Animated children’s movies with talking animals are a dime a dozen, and The Nut Job 2: Nutty by Nature does little to rise above the average offering. While this is ostensibly a sequel, several of the characters from the first film are not present and no mention is made of those events after the first few minutes. The film opens in the basement of a long-shuttered nut shop, and Surly (Will Arnett), a squirrel who leads a ragtag band of animals from a local park including: the rat Buddy (Tom Kenny), Surly’s childhood best friend who never speaks; Precious (Maya Rudolph), a good-natured pug; Andie (Katherine Heigl), an anxious female squirrel; and several other animals of various species. They are in food heaven, surrounded by more nuts than they could possibly consume over their lifetimes. Only Andie is disconcerted by this, worried that without the challenges of normal life, they will lose their instincts and be left helpless if the nut hoard is destroyed.
Unsurprisingly, within the first fifteen minutes of the film, the shop—and the nuts—go up in flames and the animals are left to fend for themselves. They return to the park where they used to live to try to rediscover their old ways. Unfortunately, the local Mayor (Bobby Moynihan) has plans to pave over the green spaces with a shoddily constructed amusement park to bring in more money. When faced with this new danger, Surly convinces everyone to defend their park no matter what the cost.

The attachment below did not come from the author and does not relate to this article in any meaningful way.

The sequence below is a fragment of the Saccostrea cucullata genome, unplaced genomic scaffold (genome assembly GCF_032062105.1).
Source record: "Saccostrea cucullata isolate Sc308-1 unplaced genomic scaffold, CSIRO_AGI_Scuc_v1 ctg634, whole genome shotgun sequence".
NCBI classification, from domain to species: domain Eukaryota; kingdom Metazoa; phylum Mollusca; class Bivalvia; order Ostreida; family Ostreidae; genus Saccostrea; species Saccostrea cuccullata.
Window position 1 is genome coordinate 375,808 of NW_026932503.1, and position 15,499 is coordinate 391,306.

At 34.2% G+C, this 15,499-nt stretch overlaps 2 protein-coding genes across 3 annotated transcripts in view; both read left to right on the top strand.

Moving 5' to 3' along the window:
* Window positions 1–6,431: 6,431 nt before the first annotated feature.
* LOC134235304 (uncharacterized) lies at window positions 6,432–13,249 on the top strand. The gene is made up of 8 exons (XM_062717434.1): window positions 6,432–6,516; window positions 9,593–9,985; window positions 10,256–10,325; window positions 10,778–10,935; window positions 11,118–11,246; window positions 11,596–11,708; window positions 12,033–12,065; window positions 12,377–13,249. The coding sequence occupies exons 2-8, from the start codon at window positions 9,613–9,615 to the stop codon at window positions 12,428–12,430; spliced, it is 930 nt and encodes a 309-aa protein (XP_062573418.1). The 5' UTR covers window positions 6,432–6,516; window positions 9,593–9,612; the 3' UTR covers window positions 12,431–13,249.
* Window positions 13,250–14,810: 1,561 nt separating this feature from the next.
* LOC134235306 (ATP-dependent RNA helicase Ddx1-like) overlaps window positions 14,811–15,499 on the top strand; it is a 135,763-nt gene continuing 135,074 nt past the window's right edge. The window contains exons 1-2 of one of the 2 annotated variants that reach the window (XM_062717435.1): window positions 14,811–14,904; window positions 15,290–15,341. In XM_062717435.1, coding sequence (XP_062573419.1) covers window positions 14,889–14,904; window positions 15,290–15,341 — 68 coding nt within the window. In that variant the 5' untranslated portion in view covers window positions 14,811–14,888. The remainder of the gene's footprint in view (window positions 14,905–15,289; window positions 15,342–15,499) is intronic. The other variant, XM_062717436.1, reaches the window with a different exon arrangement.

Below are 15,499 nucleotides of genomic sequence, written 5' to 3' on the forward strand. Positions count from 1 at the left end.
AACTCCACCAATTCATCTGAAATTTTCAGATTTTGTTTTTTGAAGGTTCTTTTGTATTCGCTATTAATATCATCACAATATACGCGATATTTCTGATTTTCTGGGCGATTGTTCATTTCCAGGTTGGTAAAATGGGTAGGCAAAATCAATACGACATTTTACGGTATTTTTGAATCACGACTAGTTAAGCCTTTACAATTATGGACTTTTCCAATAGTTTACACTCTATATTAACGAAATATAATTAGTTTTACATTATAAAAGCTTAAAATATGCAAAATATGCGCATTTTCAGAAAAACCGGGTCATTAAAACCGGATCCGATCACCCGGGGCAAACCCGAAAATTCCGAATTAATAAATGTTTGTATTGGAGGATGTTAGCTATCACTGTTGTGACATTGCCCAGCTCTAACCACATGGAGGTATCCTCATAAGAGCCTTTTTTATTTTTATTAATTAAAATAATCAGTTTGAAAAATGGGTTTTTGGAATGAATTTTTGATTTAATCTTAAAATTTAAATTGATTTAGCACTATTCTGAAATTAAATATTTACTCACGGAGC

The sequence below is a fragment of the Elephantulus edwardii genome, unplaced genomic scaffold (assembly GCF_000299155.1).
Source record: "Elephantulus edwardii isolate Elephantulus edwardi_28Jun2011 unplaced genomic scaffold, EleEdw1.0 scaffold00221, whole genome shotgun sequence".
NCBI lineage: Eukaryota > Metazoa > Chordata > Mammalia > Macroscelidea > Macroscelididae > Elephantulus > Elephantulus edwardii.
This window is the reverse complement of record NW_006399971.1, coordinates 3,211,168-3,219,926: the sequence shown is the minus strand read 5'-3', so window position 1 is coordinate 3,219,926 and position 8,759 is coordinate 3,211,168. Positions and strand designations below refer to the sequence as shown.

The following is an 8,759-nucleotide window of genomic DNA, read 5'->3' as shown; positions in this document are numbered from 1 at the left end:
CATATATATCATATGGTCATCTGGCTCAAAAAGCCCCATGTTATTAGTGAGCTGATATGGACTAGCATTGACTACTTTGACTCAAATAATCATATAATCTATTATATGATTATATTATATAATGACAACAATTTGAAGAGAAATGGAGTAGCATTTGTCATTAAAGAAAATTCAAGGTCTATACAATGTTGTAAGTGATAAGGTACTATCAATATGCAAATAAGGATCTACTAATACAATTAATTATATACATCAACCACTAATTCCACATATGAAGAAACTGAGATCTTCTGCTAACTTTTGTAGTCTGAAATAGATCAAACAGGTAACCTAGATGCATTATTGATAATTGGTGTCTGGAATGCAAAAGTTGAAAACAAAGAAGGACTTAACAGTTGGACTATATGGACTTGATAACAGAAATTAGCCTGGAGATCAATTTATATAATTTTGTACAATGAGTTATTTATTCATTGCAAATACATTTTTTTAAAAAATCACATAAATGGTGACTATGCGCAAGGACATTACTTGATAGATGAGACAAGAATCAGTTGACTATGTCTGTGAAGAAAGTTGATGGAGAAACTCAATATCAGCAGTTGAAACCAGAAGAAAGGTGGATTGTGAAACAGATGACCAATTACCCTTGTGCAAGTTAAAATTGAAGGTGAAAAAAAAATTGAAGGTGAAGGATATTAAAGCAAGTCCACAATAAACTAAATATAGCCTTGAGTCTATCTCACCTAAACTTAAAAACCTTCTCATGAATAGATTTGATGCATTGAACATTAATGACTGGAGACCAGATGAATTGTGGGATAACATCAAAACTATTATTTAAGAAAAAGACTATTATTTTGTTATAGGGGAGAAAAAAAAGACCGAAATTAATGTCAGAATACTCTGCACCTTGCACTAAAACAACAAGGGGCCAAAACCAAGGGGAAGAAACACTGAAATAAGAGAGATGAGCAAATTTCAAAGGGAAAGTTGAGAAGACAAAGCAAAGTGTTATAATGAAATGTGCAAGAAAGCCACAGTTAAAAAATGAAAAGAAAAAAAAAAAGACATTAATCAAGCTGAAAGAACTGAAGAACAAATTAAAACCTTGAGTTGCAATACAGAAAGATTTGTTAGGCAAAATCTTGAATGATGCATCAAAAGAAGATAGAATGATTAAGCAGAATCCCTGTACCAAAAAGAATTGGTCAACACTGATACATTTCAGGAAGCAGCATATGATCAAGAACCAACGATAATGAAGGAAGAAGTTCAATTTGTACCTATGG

The voice acting in The Nut Job 2 is good, but even the best actors can only do so much. Will Arnett and Maya Rudolph are delightful and their interactions are among the best scenes in the movie. Jackie Chan’s part as a mouse Kung Fu master is small and his character is flat and stereotypical, but as usual Chan uses his deadpan style to take what is there and make it work for him. Katherine Heigl’s Andie is yet another version of a role that Heigl often gets, the responsible—and bland—obligatory female character. Andie is the sensible one who plans for the future, plays the caretaker, and nudges everyone into doing the right thing. Heigl is good at it, but it’s a tiresome trope that the film uses to its detriment.
The Nut Job 2 tries to send the messages of most family films, such as the importance of friends and that the good guys always overcome their challenges, but it never invests in any of these stories. Instead it lurches from one plot point to another like a drunk person trying to find the bathroom, skipping over any kind of development in favor of silly action scenes and easy gags. Intermittently the film affects a self-aware tone that clashes with the sincerity that is present throughout the rest of it. While The Nut Job 2 had some good performances, the rest of the film is definitely not worth saving for the winter.